A Learning-Based Optimization Approach for Autonomous Ridesharing Platforms with Service-Level Contracts and On-Demand Hiring of Idle Vehicles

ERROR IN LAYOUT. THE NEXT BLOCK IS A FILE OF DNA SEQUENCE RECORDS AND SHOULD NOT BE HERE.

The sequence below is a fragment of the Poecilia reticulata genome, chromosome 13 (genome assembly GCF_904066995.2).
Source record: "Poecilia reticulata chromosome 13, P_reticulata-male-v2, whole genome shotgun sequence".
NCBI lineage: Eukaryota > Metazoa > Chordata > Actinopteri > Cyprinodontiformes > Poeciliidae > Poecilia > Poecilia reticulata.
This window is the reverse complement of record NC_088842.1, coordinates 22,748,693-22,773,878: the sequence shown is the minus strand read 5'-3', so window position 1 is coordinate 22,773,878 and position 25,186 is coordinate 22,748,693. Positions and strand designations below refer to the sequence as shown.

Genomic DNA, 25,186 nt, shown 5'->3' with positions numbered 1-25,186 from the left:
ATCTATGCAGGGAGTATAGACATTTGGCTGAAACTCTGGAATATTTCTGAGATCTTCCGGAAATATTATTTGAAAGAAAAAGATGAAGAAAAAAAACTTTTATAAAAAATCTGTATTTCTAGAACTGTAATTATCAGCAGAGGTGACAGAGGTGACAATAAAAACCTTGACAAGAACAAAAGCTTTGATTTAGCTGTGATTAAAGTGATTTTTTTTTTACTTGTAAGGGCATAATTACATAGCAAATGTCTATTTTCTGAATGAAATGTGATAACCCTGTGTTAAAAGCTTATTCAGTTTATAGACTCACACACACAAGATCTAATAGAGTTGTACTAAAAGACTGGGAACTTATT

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Current mobility services cannot compete on equal terms with self-owned mobility products concerning service quality. Because of supply and demand imbalances, ridesharing users invariably experience delays, price surges, and rejections. Traditional approaches often fail to respond to demand fluctuations adequately because service levels are, to some extent, bounded by fleet size. With the emergence of autonomous vehicles, however, the characteristics of mobility services change and new opportunities to overcome the prevailing limitations arise. In this paper, we consider an autonomous ridesharing problem in which idle vehicles are hired on-demand in order to meet the service-level requirements of a heterogeneous user base. In the face of uncertain demand and idle vehicle supply, we propose a learning-based optimization approach that uses the dual variables of the underlying assignment problem to iteratively approximate the marginal value of vehicles at each time and location under different availability settings. These approximations are used in the objective function of the optimization problem to dispatch, rebalance, and occasionally hire idle third-party vehicles in a high-resolution transportation network of Manhattan, New York City. The results show that the proposed policy outperforms a reactive optimization approach in a variety of vehicle availability scenarios while hiring fewer vehicles. Moreover, we demonstrate that mobility services can offer strict service-level contracts to different user groups featuring both delay and rejection penalties.